Michael Crabtree, Josh Morgan, Ted Ginn Jr., Bakari Grant, Jason Hill, Brandon Jones, Scott Long, Jared Perry, Kyle Williams, Dominique Zeigler; (TE) Vernon Davis, Nate Byham, Joe Jon Finley, Tony Curtis

Coming off an injury and a protracted contract dispute, Michael Crabtree played beyond what the 49ers could hope for. The talented receiver runs routes well, displays speed and the ability to create separation from his defender, and has hands covered in super glue.

He established himself as a premier threat last season, and is poised to do great things in his second year.

Josh Morgan has the talent of a No. 1 receiver, but has shown the mentality of a No. 2. So be it.

With Crabtree taking the honors, Morgan should have a solid season and will break a number of long touchdown receptions, keeping teams honest on the line.

Responding to the challenge issued to him by Singletary, Vernon Davis is playing up to the expectations with which he entered the league.

With speed, agility, and hands like a wide receiver, his ability to separate and find open space makes him a escape option for the quarterback, but also frees up underneath routes as Davis can stretch the defense himself.

With San Francisco owning some one of the worst punt and kick return numbers in the league, the addition of Ted Ginn Jr. will pay immediate dividends.

A disappointment in Miami, Ted should do well in the lineup as a receiver also. With the attention Crabtree, Morgan, and Davis attract, Ginn could be an effective weapon in the slot.

If Alex Smith can play anywhere near his first round billing so many drafts back, he has the weapons on offense to thrive.



Defensive Line

Justin Smith, Isaac Sopoaga, Aubrayo Franklin

Smith, Sopoaga, and Franklin all had decent years in 2009. With nine sacks between them, they held to the point and occupied space allowing the linebacker corps to attack the offense.

Justin Smith's game improved spending the season on the right end. Expect the line to be even better in 2010.


Patrick Willis, Takeo Spikes, Manny Lawson, Parys Haralson, Navorro Bowman (R)

In the 3-4, athletic linebackers are in high demand. Next to Baltimore Ravens linebacker Ray Lewis, no one is better than Patrick Willis .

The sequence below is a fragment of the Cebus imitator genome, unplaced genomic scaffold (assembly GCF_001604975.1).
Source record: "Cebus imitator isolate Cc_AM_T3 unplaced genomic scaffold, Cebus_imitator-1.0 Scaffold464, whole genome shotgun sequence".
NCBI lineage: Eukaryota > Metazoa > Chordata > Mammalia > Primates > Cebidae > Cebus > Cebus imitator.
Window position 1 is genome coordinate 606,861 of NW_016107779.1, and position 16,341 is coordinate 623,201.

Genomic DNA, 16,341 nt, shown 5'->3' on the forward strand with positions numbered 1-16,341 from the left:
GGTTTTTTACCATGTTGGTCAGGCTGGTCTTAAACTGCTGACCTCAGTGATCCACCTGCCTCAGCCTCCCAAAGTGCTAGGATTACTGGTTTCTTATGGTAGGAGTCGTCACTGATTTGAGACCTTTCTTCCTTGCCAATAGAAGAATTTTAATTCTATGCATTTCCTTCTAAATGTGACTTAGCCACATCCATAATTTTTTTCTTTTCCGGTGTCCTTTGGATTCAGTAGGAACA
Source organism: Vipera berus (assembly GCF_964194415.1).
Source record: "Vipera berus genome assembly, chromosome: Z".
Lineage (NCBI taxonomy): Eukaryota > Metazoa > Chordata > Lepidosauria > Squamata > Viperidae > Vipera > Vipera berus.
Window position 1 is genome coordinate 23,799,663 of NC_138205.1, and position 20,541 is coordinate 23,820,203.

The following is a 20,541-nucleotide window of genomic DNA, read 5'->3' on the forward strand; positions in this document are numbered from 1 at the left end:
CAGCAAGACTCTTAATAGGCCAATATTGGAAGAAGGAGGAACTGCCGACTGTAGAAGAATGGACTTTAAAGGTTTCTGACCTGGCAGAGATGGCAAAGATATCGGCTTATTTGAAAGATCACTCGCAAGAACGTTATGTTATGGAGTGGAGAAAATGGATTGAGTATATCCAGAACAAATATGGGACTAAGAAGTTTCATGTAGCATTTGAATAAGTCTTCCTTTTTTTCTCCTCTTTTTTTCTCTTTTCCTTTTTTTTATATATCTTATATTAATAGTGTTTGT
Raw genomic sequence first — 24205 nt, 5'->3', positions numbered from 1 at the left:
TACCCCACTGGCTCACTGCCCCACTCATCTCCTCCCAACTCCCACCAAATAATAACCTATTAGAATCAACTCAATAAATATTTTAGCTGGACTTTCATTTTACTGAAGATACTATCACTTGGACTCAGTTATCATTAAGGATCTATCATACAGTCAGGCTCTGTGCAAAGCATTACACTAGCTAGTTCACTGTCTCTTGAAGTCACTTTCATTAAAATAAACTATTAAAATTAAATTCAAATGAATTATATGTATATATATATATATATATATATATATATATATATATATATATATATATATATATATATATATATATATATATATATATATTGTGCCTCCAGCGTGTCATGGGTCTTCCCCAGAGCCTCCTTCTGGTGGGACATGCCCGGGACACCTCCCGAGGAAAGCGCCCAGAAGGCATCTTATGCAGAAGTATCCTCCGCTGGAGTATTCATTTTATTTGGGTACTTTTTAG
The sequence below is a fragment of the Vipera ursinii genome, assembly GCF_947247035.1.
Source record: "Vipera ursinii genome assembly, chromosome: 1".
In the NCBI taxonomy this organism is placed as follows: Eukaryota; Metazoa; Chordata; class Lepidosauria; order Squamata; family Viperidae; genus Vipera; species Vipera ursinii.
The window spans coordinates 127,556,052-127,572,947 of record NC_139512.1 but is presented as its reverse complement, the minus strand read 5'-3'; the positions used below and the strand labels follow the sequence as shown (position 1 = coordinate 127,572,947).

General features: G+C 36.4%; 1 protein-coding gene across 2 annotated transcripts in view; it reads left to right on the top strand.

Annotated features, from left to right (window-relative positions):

Blessed to be coached and mentored by Hall of Fame MLB Mike Singletary, his game has exploded. His leadership and energy fuels the defense, and as long as he is healthy, he will change games by himself.

Manny Lawson has come into his own with 6.5 sacks and a recovered fumble, and playing alongside veteran Takeo Spikes, they form a great left side combination.

The 49ers signed two undrafted linebackers this year also, Mike Balogun and Keaton Kristick. An obvious help to special teams, one may find there way into the defensive lineup eventually.

Defensive Backs

Nate Clements, Taylor Mays, Phillip Adams, Tramaine Brock, Tarell Brown, William James, Chris Maragos, Reggie Smith, Keith Smith, Shawntae Spencer, LeRoy Van

Nate Clements is the teams No. 1 corner. If he returns healthy this year, it will help the defense.

Taylor Mays is the hitter the Niners haven't had Ronnie Lott. A terror over the middle, the team got tougher with just one pick. Mays isn't the greatest cover corner, but his aggressive attitude is just what Singletary wants on his team.


In a relatively weak division, the 49ers will make some noise. Good enough to make it to the playoffs, their defense still has some holes to fill before they go further.

That said, they are another draft away from winning consistently, and if the quarterback play becomes solid, they could be a dynasty in the making.

49er fans have much to look forward to.


Alex Smith will do well over the next two years and have a long career in the NFL, but will be supplanted Jarrett Brown as the 49er quarterback by 2013.

Patrick Willis will be the most dominant linebacker in the league this season.

The 49er offense will be impressive this season, averaging over 24 points a game.

In the 2011 draft, the 49ers will select either a linebacker or corner with their first pick, or will acquire a shutdown corner or linebacker via trade or free agency.

The 49ers will win a Super Bowl within the next three seasons.

The team believes in the new Dynasty enough to push for a new stadium. The investment in the community will be reflected in the investment in the team. The mandate to win is now.